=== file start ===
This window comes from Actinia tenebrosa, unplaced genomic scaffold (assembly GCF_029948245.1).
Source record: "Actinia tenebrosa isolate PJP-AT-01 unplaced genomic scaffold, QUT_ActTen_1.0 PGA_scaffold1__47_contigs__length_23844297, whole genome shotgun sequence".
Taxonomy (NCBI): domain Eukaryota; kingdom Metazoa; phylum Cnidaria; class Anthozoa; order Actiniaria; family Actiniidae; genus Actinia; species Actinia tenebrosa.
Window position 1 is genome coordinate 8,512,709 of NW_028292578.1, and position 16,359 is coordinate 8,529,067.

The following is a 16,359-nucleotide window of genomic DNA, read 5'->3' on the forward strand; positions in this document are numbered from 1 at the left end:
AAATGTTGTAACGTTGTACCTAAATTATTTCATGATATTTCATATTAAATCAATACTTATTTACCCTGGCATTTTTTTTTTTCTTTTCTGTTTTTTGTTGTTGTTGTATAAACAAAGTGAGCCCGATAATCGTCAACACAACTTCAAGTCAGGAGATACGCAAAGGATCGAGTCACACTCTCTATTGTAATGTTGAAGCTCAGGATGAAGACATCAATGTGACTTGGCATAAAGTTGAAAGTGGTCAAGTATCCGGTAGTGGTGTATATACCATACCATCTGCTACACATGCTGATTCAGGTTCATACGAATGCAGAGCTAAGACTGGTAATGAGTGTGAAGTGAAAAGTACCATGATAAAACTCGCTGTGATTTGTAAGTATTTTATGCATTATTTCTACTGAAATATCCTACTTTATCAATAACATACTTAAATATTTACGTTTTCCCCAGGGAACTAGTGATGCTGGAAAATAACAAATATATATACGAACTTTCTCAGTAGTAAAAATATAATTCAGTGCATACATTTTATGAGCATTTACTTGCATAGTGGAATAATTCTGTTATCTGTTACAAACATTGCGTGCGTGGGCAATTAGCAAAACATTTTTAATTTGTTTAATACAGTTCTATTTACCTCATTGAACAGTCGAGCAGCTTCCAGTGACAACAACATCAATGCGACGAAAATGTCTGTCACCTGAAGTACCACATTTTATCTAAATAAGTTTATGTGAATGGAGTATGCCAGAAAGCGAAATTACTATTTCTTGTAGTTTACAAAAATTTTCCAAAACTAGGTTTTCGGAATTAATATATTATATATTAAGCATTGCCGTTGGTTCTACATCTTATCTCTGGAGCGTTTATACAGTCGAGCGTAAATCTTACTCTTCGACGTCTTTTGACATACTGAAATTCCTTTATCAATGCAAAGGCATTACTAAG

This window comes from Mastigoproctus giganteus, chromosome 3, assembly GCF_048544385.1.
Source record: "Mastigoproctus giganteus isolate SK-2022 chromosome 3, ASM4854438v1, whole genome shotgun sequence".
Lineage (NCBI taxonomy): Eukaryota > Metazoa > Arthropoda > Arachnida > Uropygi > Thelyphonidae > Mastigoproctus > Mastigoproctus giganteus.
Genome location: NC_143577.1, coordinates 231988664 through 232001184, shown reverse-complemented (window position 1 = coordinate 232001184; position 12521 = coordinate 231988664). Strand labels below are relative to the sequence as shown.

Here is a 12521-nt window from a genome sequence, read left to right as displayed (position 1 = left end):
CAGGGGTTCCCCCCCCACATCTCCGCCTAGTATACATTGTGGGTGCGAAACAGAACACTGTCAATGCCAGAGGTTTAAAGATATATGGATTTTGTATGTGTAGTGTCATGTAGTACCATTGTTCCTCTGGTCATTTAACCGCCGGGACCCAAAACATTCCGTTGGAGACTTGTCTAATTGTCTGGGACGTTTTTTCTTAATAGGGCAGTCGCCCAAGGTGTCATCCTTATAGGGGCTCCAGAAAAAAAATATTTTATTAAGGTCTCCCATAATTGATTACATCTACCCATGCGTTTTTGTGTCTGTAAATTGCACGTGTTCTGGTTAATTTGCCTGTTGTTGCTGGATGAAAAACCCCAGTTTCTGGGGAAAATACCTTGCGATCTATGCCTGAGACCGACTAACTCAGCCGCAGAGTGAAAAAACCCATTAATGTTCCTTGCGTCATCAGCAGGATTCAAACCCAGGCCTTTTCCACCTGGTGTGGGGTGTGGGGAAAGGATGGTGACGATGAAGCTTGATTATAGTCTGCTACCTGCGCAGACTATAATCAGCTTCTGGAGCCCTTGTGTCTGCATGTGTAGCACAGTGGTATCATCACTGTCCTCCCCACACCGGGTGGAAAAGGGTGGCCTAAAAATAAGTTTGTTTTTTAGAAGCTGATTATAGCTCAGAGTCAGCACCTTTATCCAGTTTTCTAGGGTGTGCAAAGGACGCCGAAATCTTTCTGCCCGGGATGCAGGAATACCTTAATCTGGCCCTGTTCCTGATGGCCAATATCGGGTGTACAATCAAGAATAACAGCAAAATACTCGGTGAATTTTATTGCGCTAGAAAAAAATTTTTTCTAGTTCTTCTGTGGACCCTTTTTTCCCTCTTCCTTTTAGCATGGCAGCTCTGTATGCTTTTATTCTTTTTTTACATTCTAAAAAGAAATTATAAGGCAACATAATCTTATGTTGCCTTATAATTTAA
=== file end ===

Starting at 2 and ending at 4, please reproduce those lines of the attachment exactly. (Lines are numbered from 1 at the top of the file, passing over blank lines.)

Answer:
Source record: "Actinia tenebrosa isolate PJP-AT-01 unplaced genomic scaffold, QUT_ActTen_1.0 PGA_scaffold1__47_contigs__length_23844297, whole genome shotgun sequence".
Taxonomy (NCBI): domain Eukaryota; kingdom Metazoa; phylum Cnidaria; class Anthozoa; order Actiniaria; family Actiniidae; genus Actinia; species Actinia tenebrosa.
Window position 1 is genome coordinate 8,512,709 of NW_028292578.1, and position 16,359 is coordinate 8,529,067.